The Green Sports Blog is one of the premiere websites covering the intersection of sports with the worlds of energy, the environment, and climate change. Publishing at least once or twice a week, this blog spreads awareness of the eco-athletes in the big leagues, provides commentary and analysis of the latest green initiatives in sports, and is a one-stop shop for this growing field of study.
I had the opportunity to speak with Lew Blaustein, the writer behind the Green Sports Blog, and ask him some pressing questions I had as both an energy nut and a sports fanatic. And if after reading my interview with Mr. Blaustein you feel compelled to learn more, I highly recommend you head to the Green Sports Blog and sign up to receive email alerts when new articles are published and follow him on Twitter as well.
My conversation with Lew Blaustein
Chester Energy and Policy: First off, Lew, I just wanted to thank you for taking the time to speak with me about the work you’re doing at the intersection of energy and sports, a topic that I think doesn’t get enough attention. I have a couple of questions I’d love to ask to get some more insight into your work and the difference you’re hoping to make in the sports industry as it relates to energy.
Lew Blaustein: Sure, fire away!
Chester: To start with the basics, why sports? What drew you to investigate and highlight the intersection of sports with green issues?
Blaustein: Well I would say that the question should really be the other way around. I always wanted to work in sports ever since I was about seven years old, but I knew I was a crummy athlete, so I first tried sportscasting, which was a very tough way to make a living. Then I tried sports business– ad sales, business development, promotions, marketing, communications, and I did that for over 15 years.
Through all of this I always considered myself a ‘lowercase e’ environmentalist, but my passion for it did not rise to the level of my sports passion until 9/11 occurred. I was always living and working in the New York/New Jersey/Connecticut tri-state area, and when 9/11 happened I was working for Sports Illustrated for Kids. In the wake of the attacks, though, I felt I had to do something, but what was that something? I really didn’t know, but then about three or four months after that Thomas L. Friedman, an author and columnist with the New York Times, wrote a column that said green is the new red, white, and blue.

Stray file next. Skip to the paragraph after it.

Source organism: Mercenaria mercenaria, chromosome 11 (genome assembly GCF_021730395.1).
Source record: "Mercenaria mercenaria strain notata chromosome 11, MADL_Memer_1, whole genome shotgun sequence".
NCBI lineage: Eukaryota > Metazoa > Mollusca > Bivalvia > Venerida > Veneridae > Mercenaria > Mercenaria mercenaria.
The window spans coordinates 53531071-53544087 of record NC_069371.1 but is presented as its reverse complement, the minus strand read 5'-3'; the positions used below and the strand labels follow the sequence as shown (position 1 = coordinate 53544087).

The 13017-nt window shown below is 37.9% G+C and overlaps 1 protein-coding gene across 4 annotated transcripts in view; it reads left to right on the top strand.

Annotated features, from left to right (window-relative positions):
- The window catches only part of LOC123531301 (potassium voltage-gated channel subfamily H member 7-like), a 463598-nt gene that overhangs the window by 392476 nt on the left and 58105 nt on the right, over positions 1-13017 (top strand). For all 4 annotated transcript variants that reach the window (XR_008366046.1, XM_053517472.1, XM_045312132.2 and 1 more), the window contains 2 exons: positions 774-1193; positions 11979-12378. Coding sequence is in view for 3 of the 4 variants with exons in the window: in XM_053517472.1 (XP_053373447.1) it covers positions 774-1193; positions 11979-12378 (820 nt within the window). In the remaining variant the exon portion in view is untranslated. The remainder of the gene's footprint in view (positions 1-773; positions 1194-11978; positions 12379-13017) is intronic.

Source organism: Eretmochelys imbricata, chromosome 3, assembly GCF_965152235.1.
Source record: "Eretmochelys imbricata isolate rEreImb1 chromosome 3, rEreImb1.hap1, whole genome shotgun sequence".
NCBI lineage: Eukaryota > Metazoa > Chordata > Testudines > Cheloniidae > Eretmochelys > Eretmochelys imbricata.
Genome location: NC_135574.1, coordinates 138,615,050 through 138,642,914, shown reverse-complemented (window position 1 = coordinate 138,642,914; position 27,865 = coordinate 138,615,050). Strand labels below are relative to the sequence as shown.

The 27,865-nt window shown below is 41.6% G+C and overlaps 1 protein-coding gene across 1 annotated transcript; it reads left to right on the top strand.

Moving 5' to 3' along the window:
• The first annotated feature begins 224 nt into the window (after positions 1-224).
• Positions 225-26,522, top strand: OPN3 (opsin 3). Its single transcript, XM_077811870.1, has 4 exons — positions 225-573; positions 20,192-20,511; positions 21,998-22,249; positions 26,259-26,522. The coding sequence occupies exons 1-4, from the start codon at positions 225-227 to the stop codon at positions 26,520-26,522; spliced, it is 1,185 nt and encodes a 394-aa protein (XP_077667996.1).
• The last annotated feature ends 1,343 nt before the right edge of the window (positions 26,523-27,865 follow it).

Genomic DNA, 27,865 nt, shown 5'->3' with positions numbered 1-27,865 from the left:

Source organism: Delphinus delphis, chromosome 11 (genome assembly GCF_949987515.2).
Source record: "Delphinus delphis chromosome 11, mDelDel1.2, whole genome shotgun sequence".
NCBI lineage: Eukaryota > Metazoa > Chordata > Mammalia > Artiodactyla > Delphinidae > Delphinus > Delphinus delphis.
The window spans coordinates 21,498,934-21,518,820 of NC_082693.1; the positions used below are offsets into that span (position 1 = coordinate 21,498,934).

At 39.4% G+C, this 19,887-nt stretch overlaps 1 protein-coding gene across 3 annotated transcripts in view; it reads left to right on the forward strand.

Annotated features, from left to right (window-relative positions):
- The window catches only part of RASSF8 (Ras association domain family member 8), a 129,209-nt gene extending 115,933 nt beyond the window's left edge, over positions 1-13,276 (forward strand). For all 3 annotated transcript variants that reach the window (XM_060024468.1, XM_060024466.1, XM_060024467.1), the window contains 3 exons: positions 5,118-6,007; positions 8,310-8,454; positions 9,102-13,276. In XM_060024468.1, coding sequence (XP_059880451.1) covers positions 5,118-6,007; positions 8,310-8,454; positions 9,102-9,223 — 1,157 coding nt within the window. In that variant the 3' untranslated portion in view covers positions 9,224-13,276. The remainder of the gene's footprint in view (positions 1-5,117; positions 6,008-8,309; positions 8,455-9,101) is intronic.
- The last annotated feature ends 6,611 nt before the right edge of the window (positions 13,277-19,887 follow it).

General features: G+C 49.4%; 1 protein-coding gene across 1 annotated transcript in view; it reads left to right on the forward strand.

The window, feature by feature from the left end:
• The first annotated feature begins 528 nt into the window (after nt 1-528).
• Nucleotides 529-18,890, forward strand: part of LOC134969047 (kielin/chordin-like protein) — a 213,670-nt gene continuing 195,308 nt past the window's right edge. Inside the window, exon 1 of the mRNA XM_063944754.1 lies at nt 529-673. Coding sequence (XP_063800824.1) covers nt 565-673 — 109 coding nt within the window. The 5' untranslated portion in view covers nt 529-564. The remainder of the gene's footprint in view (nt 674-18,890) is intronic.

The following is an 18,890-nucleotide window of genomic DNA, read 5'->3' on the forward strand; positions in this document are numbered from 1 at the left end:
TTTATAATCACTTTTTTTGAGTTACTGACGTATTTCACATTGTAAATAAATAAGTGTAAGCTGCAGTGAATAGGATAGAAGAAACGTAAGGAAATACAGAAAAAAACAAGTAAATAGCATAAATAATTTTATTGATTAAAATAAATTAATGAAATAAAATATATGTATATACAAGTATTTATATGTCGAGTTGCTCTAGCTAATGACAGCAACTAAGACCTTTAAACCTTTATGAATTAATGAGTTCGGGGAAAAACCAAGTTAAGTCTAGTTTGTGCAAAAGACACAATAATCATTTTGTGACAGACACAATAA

The idea was that the United States at that time comprised about 4% of the world’s population and 25% of the world’s energy use, as this was before the fracking boom, domestic production boom, and the rise of India and China to any large degree (now we’re closer to 4% of population and about 20% of energy use). So, Friedman made the point that our insanely profligate energy use was fueling the terrorism that we were fighting. That really resonated with me. I thought it was this bipartisan type issue that everyone would want to reduce our country’s energy demand.
I was inspired– I went out and bought a hybrid car (eventually I just got rid of my car, since you can do that in New York City), I changed all my light bulbs, I almost became vegetarian, all these sorts of things. As time went on, I got schooled on climate change, and so then it made even more sense. So, I went off in 2005 and left Sports Illustrated for Kids and became a communications/business development/marketing consultant with a sustainability focus.
Then a few years later, around 2008 or 2009, I started thinking what if there was an intersection of green and sports and how cool that would be, given my duel passions. In short order, I found out about the Green Sports Alliance (GSA) and poked around some more and in 2013 I decided to start this blog because no one else was doing anything like it. I thought this would help me get to know all the people in that world (small as it was and still is) and that would help me build my consulting business, which has happened to a degree. Then it turns out that people like the blog and so that’s how that all came to be.